Explained: The Refinance Process

By Courtney Christensen on March, 3 2020
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Courtney Christensen

Just like your original home loan, a refinance loan can be complicated. It doesn't have to be! Here is a breakdown of all the steps required to getting, and getting through, a refinance loan. 


Find out which refinance loans you qualify for and which loans will be best for you. Each loan will have different interest rates, which will influence your decision. By calculating your savings, and knowing your estimated credit score, you and your loan officer will be able to choose a loan program without an issue. To look into the types of refinance loans available, visit


The kind of refinance you need will depend on what you want to do with it. How much money do you want to save every month? How much money do you want to get out of your home? How much time do you want to cut off your loan? Calculate these numbers as they directly affect your refinance goals and should be considered seriously.


Three main types of refinance loans are:

  • Rate/Term – This loan is suitable for people who want to reduce the length of their loan, lower their monthly payment, remove PMI, or switch from an adjustable-rate mortgage to a fixed mortgage.
  • Cash Out – This loan is good for those who want to get cash out of their home for things like debt consolidation, projects, or other major spending. It can also help raise your credit score by giving you more debt to pay off.
  • Renovation – This loan helps people to make updates to their homes and gain instant equity in their homes. One significant benefit is that the amount you can borrow is based on the home’s projected value.

    Click the button below to download our Refinance Readiness worksheet:

Download the Worksheet


Gather Documents

Begin gathering the documents you will need for your refinance loan. This will usually include:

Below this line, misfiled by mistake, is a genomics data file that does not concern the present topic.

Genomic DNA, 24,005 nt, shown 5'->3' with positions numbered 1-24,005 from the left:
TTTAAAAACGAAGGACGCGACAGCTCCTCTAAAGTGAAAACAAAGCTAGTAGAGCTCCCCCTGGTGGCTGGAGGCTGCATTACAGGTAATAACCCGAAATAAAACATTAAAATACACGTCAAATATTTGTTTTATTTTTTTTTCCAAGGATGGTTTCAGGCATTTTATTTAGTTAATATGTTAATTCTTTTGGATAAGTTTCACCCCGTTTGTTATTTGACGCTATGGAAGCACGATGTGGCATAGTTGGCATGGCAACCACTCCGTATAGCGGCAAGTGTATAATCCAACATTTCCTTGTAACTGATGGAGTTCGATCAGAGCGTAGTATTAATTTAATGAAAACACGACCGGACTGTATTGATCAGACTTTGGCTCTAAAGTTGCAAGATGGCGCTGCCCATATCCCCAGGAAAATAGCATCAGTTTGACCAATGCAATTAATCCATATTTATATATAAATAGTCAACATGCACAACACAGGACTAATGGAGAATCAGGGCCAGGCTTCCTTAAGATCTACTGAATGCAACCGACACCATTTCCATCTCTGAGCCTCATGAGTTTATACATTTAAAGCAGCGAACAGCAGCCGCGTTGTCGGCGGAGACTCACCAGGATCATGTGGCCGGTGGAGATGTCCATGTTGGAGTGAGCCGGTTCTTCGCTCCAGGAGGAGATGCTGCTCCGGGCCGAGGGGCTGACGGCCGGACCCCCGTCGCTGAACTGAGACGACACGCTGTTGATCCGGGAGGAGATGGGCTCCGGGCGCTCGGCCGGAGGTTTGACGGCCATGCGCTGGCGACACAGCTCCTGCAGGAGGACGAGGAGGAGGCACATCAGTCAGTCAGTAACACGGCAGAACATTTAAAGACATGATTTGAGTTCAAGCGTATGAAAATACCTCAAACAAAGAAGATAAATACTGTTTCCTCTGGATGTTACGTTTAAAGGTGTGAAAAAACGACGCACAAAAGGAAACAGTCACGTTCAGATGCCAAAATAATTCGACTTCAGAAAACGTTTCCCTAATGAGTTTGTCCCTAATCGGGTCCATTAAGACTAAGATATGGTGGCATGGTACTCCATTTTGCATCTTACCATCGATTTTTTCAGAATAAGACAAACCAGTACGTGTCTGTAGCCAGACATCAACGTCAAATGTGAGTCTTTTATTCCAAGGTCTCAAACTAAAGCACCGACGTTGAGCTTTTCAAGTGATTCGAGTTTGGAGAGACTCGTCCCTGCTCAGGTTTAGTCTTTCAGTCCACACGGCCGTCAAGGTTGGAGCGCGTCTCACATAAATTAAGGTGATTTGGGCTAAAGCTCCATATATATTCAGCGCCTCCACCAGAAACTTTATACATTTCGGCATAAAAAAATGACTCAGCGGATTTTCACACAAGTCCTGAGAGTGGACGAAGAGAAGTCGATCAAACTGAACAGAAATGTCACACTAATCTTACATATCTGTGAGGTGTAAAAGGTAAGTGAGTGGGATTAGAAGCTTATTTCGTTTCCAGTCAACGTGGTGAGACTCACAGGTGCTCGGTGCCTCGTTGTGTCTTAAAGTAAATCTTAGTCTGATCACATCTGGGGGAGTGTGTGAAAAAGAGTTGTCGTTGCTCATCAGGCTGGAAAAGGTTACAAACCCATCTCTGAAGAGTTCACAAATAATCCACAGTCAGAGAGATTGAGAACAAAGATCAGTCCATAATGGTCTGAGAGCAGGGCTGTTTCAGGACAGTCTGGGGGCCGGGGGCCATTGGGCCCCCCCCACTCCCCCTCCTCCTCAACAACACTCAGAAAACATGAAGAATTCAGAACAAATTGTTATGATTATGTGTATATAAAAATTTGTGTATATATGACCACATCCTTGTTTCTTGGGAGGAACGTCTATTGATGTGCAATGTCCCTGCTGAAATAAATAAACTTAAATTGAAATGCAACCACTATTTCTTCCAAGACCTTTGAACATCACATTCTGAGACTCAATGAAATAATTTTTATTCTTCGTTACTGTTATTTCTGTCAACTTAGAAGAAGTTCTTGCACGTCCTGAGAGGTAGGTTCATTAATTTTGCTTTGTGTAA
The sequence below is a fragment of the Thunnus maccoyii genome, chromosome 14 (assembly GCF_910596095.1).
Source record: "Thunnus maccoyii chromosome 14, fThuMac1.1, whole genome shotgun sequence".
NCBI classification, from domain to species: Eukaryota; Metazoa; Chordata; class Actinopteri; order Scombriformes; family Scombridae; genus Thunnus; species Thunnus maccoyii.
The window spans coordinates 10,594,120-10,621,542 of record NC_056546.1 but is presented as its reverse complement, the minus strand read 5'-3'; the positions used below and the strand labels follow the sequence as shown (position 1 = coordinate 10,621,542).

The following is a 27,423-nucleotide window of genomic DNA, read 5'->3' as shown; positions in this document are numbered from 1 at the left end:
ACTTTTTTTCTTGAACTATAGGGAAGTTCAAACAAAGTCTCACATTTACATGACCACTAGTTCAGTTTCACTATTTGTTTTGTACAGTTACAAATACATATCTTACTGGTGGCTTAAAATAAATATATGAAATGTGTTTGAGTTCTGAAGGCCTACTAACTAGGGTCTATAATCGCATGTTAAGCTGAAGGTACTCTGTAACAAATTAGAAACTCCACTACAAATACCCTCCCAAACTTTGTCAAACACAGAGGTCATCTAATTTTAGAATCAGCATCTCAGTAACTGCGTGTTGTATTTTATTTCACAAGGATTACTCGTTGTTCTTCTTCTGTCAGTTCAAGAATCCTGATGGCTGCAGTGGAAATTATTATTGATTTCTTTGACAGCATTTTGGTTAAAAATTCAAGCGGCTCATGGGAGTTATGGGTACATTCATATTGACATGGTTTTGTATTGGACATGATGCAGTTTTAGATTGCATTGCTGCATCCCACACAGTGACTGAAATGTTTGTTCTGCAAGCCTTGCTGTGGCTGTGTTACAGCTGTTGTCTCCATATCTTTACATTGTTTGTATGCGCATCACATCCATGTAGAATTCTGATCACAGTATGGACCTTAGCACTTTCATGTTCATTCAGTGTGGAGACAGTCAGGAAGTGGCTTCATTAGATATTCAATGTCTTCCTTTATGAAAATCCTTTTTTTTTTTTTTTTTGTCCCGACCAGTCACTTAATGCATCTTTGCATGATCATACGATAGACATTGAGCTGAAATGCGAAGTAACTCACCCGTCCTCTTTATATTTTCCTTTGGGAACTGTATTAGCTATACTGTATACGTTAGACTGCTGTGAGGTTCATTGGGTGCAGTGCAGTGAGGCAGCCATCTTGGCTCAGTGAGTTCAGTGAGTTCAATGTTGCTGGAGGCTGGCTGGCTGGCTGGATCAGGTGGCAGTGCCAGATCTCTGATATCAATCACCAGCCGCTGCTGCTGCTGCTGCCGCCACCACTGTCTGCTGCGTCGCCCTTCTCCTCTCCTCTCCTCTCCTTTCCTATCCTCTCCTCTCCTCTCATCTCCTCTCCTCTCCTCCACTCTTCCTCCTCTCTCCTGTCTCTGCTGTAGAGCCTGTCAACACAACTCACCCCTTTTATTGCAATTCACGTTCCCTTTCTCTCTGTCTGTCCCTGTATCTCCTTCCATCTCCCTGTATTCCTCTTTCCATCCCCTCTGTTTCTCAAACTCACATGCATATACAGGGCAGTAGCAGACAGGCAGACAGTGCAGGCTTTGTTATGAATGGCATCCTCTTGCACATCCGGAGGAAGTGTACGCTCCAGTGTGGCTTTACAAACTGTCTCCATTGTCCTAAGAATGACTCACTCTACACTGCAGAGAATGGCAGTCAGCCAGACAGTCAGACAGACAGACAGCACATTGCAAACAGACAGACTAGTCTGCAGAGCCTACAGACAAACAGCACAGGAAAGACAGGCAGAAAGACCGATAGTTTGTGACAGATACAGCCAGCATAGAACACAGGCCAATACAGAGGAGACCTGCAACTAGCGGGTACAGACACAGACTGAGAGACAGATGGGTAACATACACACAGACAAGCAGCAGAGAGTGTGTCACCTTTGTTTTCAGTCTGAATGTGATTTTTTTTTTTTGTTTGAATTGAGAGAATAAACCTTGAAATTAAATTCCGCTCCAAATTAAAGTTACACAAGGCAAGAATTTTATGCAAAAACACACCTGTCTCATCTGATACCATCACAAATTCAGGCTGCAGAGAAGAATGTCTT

• Recent paystubs
  • Banking account statements from the past few months
  • Investment or retirement statements for the past few months
  • Tax returns from the past three years
  • Current mortgage
  • Current property insurance
  • Debt statements for student loans, credit cards, or car loans.

Your lender may request fewer or additional documents, so be prepared to provide the information that your lender needs to complete your loan.



This is where you will officially choose your lender for the duration of the loan process. Whether you want to partner with the loan officer who helped you buy your home, or whether you choose an entirely new one, it’s important to shop around and do your research. It’s a good idea to gather a few offers before selecting the lender that you like best.


Get Approved

Are you having trouble getting approved? The biggest threat to your approval is a low credit score. If you know you’re credit isn’t great, you need to build it up before applying for a refinance. Not only will it give you a better chance of getting approved, but you will also get a better monthly rate. The lower your credit score, the more you’re going to pay on a loan over time.


Build your credit by:

  • Making all your payments on time.
  • Keeping credit card balances low.
  • Using a low-limit credit card.
  • Reviewing your accounts for accuracy.
  • Avoiding credit pulls when possible.

Get an Appraisal

Most refinances require an appraisal. An appraisal determines the value of our home. Appraisers are looking at the condition of the permanent parts of our house. So, patch walls, clean soiled carpets, keep your home pest-free, and get rid of odors. Broken windows, cracked ceilings, and leaks are all major issues that will need to be fixed immediately.


Send to Underwriting

At this point, your loan will be sent to an underwriter to review. This can take weeks, but your lender will update you at any point in the underwriting process. An underwriter must review and approve the loan before you can move forward with the refinance. This part of the process is where our credit report will be pulled. You may be knocked out of the process if you have financial red flags like bankruptcy, low credit, or late payments.


Go to Closing

During the closing process, you’ll be signing lending disclosures, promissory notes, a new deed, and of course, your new mortgage agreement. Once the ink is dry, you're ready to enjoy your new-to-you mortgage and hopefully have a bit more financial freedom in the process!